Sunday, March 9, 2008

Thai-Cambodian boundary

The old issue on the exact demarcation of the Thai-Cambodian boundary is becoming back into focus now, especially the issue of the Prasat Preah Vihear temple. Actually the boundary between the two countries is rather straight-forward as it follows the watershed of the Dângrêk mountain range - but for the area around this temple the French deviated from the main ridge of the mountains when they demarcated the boundary in 1907, and put the temple to the Cambodian side even though it is located north of the mountain ridge. While the Thai governments in the following years tried to get the boundary adjusted, it was finalized in 1962 by the ruling of the International Court of Justice.

But even though the issue was legally finally settled, the temple continued to ignite tension between both countries, including just lately when Cambodia decided to submit the temple to UNESCO for consideration as a World Heritage site after talks of doing this jointly failed. But while that one has cooled down a little bit, now another unclear part of the boundary came into the news.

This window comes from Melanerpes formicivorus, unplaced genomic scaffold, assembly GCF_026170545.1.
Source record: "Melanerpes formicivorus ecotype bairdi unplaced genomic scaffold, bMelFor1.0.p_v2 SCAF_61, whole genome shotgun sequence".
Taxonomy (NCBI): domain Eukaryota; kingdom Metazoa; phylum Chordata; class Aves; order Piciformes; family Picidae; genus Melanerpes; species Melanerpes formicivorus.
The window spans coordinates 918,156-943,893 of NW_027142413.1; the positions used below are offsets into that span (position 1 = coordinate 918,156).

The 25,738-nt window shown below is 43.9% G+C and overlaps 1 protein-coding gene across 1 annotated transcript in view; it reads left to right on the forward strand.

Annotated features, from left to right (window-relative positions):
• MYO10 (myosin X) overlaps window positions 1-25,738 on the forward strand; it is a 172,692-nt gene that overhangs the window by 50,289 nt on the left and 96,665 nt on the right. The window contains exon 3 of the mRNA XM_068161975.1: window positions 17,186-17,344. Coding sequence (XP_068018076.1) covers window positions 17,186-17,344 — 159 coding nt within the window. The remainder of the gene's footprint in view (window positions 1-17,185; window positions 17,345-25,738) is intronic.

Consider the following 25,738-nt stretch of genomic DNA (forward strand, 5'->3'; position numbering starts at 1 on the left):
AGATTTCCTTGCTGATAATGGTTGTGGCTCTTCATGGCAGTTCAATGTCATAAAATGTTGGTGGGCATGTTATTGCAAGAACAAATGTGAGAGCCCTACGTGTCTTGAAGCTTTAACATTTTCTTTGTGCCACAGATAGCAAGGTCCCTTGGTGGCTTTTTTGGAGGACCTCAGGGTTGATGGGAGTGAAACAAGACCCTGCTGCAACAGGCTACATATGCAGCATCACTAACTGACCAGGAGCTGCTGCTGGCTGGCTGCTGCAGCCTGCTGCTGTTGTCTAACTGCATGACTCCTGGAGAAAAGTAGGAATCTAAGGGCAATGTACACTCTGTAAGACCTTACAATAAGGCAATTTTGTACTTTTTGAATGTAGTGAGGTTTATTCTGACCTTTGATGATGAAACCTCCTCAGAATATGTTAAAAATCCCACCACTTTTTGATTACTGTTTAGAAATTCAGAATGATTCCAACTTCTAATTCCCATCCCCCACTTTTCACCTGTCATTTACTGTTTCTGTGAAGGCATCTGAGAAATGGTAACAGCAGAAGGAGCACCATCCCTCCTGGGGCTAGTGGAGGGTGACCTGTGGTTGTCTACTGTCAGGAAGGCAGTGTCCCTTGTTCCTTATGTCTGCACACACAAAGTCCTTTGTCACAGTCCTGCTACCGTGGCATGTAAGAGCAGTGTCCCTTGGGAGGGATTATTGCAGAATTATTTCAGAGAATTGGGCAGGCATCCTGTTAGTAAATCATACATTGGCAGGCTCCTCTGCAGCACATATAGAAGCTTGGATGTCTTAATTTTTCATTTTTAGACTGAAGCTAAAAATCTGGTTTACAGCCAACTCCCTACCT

The reignited tensions even had one Thai nationalist vandalizing the Khmer Wikipedia and sister sites several times, claiming to continue to destroy it until Cambodia returns the temple. As if trying to destroy an educational website would make the Cambodian government do anything, I doubt they'd ever hear about it. Now quite some range of Thai IPs are blocked from editing the Khmer Wikipedia to prevent the vandal to come back.

I just hope the whole situation does not get out of control again like in 2003 when rioting Cambodians burned down the Thai embassy in Phnom Phen, and the mob at the Cambodian embassy in Bangkok could barely be stopped by a speech of HM King Bhumipol calling them to be calm. And the riots then started from a misunderstood statement of a Thai actress in a soap opera, showing how much tension there is between the two countries.

1 comment:

Rikker said...

About the 2003 riots, I've heard some claim the statement from the soap opera actress wasn't just misunderstood, but fabricated. That is, the group of "Khmer nationalists"--which the newspaper cited as having seen the supposed statement on TV--created the controversy on purpose. But it was only them who saw it, apparently. I've never seen any evidence of what was actually said. So it Turned into a huge media snowball of misguided national pride that makes both sides look oversensitive and reactionary...